OF COURSE, LOVE IS NOT REAL’, those were my initial thoughts when taking the question as to the reality of love. Love is amorphous and difficult to grasp. At once cultural and biological, the chemical bond between attracted humans is one of the foundational cornerstones of our cultural narratives – we fixate, we create, we seek to understand, and we seek to control. But when looking at the reality of love, was I perhaps too brash to condemn it – and in fact, does our response to love say more about us than we’d like to hear.
In the strictest scientific sense, love is poorly understood. Two people meet, there is attraction, they court, they have intercourse and they bond. Waning over time, love – at least as it is understood by current research – thrives on variety, starves on routine and fortifies once it has bested the trial of many years. The result, for many couples, is that successful bonding over long time periods results in a state of neurological mirroring between the bonded pair that can leave them in many instances indistinguishable. Or as the Spice Girls put it, two become one.
Romantic love, some will tell you, has only existed as long as modern monogamy (which is to say, not very long at all), and that relationships were previously financial affairs. Now whilst I would largely agree with the latter, the former is, of course, a delusion which can be done away with by looking at the soul of storytelling engines across the stretch of human history. Love and the pursuit of true love could be said to be the most human pursuit of life itself.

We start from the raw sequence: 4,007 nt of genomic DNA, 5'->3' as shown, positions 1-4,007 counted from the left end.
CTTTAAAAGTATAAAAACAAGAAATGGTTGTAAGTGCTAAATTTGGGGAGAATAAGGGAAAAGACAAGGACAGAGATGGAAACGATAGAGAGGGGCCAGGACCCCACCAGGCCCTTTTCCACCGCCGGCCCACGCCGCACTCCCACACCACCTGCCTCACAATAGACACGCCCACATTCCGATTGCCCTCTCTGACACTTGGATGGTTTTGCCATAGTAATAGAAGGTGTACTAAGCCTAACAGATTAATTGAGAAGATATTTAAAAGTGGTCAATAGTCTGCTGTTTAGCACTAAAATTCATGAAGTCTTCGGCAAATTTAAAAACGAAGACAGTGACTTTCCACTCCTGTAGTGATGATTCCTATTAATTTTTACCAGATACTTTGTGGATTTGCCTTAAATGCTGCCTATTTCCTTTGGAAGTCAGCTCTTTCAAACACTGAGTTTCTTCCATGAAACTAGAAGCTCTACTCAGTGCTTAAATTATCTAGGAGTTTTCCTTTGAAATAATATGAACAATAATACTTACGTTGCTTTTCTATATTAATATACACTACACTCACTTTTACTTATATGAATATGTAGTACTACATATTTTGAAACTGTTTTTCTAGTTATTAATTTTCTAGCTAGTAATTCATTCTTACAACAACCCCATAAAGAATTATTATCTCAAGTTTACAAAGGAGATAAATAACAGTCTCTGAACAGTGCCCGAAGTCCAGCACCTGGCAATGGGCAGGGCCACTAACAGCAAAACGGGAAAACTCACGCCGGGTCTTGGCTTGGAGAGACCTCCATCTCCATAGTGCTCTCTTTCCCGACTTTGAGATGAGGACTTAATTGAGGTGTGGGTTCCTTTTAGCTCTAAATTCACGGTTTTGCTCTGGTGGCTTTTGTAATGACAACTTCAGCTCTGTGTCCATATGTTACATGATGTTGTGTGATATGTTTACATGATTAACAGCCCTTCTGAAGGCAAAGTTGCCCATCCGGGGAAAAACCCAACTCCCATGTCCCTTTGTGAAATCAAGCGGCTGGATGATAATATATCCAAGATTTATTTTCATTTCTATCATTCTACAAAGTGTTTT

But this pursuit is often dressed in ignorance.
SCARDEY-CATS AND DIMWITS
Our cultural interpretation of Love, as it is determined now, is split into camps of romantics and cynics. The cynics, known to us as cults like The Red Pill, MGTOW or NeoMasculinity offer us salvation from the ignorant pursuit of love, and the victimhood men face at the hands of women. On the other side of the gender, there are similar proclamations against men. The argument is the same across the board – generalisations, pseudoscience and small-mindedness; each seeing themselves as Odysseus resisting the fatal temptation of the sirens to which lesser people succumb. So poorly veiled, it is little surprise to find this is discrimination’s newest mask. These farcical crackpots are in better need of a therapist for their emotional issues than a soapbox for their beliefs. But hey, that’s free speech for you, and I’m hardly going to shit on that.
These cynical ideas are nothing new – the actions of one person are taken as divine proof of the actions of an entire group, often a gender. These beliefs are further driven home with poorly substantiated, cherry-picked studies, and fanatical arguments, often citing buzzword terms like masculinity, feminism or rationalism. In truth, these positions stink of emotional defence mechanisms and hopelessness. Can the people we love be cruel and heartless and manipulative? Yes. Are all people like this? No. A study of logic is all that’s needed to wash the mouth of these weak minded cowards.